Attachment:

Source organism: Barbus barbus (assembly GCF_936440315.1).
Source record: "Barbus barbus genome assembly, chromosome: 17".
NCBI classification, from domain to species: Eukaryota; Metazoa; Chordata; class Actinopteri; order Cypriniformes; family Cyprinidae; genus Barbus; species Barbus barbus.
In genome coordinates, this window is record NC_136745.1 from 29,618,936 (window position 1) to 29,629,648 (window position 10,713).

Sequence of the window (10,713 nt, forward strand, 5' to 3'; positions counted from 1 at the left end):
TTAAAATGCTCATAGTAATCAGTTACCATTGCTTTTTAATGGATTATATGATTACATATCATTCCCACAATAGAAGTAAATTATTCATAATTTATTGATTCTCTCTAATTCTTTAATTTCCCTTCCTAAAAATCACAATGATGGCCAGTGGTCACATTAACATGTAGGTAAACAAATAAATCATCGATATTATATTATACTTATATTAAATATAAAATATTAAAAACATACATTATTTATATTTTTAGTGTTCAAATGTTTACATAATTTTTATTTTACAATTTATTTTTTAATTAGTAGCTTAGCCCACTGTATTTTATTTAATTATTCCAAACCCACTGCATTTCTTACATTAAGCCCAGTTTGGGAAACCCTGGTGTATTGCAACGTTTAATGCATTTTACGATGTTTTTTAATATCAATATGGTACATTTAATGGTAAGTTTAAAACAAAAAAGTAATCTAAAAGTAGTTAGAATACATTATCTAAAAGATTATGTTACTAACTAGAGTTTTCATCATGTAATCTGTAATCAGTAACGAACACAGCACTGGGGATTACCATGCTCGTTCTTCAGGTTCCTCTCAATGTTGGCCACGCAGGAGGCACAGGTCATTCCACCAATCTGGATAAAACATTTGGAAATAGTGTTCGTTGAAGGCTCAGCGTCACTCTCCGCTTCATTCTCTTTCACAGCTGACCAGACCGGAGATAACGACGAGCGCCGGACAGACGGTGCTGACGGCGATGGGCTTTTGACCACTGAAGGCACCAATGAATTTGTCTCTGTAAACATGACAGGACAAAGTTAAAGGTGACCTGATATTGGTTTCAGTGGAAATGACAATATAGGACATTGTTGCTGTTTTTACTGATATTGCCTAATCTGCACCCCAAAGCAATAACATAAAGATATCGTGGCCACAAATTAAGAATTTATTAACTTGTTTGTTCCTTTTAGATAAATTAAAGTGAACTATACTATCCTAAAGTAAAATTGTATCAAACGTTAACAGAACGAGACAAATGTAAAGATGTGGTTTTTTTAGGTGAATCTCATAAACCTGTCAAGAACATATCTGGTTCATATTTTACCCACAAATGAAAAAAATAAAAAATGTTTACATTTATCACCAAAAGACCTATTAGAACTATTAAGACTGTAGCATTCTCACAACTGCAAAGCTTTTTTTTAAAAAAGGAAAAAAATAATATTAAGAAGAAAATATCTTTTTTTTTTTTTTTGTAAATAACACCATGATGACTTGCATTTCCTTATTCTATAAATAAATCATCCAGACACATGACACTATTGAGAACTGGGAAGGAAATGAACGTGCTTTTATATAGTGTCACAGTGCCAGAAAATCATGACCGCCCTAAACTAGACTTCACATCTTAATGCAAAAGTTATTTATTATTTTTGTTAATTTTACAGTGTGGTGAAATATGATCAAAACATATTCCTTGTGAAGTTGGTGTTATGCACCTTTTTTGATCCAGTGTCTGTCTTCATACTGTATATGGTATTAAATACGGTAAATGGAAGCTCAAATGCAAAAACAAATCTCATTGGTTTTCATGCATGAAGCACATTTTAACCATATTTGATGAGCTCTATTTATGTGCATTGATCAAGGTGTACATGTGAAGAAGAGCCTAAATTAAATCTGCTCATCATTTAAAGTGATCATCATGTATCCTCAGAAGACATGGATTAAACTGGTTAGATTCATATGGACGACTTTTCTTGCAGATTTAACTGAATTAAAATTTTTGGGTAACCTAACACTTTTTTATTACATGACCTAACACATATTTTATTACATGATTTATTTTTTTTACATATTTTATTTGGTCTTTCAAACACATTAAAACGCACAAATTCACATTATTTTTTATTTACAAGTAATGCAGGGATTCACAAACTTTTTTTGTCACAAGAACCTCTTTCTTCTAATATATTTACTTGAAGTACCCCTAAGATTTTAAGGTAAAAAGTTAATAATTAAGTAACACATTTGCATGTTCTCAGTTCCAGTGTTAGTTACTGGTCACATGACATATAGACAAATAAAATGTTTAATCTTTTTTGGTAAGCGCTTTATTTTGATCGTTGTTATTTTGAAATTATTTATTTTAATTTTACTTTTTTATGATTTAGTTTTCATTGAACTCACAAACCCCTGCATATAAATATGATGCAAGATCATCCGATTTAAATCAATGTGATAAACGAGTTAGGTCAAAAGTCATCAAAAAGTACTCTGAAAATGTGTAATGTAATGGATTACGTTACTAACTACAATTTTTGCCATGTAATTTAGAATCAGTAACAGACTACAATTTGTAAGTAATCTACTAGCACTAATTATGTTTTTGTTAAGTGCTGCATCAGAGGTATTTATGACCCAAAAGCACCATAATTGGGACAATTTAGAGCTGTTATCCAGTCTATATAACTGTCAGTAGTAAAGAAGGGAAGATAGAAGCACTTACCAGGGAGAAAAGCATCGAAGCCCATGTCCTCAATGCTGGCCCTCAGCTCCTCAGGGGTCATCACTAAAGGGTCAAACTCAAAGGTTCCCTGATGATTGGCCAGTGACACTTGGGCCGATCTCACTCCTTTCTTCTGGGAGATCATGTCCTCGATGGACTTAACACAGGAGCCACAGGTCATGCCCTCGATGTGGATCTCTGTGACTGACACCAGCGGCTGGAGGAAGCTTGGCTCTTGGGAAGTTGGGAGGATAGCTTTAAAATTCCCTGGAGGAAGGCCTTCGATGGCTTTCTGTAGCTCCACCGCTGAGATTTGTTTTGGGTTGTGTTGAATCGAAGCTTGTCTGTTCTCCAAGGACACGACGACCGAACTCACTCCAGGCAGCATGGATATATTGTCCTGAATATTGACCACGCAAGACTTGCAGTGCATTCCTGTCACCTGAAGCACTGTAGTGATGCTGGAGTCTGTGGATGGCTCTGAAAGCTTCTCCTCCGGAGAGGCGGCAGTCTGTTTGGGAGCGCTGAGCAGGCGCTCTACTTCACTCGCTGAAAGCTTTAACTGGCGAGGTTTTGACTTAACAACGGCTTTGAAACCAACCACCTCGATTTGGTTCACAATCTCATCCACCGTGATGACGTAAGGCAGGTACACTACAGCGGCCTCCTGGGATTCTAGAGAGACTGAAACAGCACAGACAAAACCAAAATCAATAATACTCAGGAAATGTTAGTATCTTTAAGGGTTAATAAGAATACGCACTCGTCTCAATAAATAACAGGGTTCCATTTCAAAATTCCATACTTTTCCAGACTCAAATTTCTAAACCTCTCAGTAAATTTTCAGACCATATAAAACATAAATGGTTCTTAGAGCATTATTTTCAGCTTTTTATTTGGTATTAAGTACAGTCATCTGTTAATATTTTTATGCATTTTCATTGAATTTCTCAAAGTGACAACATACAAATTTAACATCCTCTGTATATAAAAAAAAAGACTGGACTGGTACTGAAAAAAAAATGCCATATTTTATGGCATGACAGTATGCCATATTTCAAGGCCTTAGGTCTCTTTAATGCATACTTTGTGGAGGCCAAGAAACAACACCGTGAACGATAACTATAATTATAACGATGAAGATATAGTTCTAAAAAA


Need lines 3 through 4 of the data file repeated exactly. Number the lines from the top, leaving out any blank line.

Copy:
NCBI classification, from domain to species: Eukaryota; Metazoa; Chordata; class Actinopteri; order Cypriniformes; family Cyprinidae; genus Barbus; species Barbus barbus.
In genome coordinates, this window is record NC_136745.1 from 29,618,936 (window position 1) to 29,629,648 (window position 10,713).